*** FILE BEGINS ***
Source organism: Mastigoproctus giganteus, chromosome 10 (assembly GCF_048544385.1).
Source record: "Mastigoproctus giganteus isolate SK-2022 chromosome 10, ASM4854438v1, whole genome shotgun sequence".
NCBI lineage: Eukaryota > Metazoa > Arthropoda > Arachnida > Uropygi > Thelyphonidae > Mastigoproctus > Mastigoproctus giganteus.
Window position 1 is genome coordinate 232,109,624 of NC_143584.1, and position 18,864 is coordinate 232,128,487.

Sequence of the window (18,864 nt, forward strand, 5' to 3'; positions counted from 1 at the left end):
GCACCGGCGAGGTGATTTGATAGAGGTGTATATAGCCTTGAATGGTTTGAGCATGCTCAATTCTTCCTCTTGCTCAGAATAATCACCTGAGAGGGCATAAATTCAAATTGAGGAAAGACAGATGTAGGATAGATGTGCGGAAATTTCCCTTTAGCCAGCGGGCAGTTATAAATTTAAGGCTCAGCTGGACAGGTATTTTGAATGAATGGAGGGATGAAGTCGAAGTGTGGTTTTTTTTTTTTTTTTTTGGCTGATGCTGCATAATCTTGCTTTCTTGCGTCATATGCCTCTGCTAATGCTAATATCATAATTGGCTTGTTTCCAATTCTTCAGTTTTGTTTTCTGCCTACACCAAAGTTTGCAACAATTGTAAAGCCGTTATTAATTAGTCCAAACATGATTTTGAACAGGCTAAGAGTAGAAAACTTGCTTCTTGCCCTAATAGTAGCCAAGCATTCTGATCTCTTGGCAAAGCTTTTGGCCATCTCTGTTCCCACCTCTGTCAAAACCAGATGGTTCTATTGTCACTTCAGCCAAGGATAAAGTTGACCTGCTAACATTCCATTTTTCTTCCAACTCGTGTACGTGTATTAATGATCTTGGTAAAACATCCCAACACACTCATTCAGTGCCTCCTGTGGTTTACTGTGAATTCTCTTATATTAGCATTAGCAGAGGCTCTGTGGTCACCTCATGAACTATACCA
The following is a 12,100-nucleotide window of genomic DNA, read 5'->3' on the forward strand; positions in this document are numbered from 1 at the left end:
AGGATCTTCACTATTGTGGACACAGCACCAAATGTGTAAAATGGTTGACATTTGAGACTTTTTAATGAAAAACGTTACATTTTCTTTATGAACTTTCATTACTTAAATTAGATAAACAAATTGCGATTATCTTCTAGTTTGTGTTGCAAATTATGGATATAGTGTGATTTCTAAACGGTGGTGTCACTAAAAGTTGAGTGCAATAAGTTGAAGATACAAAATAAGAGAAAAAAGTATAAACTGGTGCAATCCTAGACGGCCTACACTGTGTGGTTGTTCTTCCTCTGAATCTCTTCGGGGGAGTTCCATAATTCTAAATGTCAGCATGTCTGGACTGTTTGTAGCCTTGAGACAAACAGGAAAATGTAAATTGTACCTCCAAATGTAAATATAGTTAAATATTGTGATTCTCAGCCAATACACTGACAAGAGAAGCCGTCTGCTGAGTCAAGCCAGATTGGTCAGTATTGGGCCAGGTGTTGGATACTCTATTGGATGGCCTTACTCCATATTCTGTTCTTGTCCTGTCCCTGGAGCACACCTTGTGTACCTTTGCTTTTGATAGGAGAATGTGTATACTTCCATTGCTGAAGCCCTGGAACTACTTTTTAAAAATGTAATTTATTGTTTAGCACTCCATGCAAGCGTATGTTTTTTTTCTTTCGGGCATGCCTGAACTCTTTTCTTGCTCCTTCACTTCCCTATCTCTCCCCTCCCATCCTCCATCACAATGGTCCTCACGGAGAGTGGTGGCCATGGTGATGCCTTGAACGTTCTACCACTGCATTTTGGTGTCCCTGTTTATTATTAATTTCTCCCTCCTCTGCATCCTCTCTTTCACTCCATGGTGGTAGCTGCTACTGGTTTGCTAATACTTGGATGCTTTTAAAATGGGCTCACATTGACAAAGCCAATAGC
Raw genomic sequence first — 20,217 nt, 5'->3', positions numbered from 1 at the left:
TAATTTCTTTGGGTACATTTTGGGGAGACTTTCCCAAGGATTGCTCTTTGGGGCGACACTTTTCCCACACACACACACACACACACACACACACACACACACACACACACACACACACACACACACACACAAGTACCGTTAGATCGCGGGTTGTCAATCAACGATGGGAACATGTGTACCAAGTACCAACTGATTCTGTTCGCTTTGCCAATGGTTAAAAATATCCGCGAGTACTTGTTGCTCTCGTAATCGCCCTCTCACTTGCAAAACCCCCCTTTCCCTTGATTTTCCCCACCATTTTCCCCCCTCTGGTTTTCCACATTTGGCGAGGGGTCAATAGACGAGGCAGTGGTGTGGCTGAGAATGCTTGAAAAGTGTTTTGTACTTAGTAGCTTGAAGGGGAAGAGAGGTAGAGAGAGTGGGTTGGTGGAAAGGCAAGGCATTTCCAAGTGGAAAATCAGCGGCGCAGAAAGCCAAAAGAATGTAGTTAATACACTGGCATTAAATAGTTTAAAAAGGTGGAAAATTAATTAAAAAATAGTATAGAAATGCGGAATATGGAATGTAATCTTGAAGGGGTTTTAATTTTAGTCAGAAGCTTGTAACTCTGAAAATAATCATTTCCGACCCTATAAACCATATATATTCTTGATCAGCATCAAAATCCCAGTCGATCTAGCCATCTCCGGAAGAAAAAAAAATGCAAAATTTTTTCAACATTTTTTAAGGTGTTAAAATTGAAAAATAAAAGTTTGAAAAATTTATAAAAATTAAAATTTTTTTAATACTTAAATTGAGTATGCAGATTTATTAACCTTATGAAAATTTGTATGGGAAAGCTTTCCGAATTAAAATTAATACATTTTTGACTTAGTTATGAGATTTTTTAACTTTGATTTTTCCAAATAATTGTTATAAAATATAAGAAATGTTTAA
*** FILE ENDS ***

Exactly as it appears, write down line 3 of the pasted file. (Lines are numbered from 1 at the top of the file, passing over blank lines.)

NCBI lineage: Eukaryota > Metazoa > Arthropoda > Arachnida > Uropygi > Thelyphonidae > Mastigoproctus > Mastigoproctus giganteus.